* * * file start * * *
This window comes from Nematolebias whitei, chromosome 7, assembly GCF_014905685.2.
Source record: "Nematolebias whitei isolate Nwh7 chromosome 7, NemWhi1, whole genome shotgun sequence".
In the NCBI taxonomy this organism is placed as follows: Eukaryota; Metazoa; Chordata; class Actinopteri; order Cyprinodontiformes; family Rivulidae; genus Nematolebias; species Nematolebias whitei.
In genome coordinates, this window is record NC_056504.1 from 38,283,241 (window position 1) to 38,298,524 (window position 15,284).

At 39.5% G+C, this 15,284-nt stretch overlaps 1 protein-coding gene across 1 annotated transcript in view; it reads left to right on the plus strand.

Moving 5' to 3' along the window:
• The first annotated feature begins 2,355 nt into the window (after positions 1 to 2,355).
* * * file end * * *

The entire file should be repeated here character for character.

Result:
This window comes from Nematolebias whitei, chromosome 7, assembly GCF_014905685.2.
Source record: "Nematolebias whitei isolate Nwh7 chromosome 7, NemWhi1, whole genome shotgun sequence".
In the NCBI taxonomy this organism is placed as follows: Eukaryota; Metazoa; Chordata; class Actinopteri; order Cyprinodontiformes; family Rivulidae; genus Nematolebias; species Nematolebias whitei.
In genome coordinates, this window is record NC_056504.1 from 38,283,241 (window position 1) to 38,298,524 (window position 15,284).

At 39.5% G+C, this 15,284-nt stretch overlaps 1 protein-coding gene across 1 annotated transcript in view; it reads left to right on the plus strand.

Moving 5' to 3' along the window:
• The first annotated feature begins 2,355 nt into the window (after positions 1 to 2,355).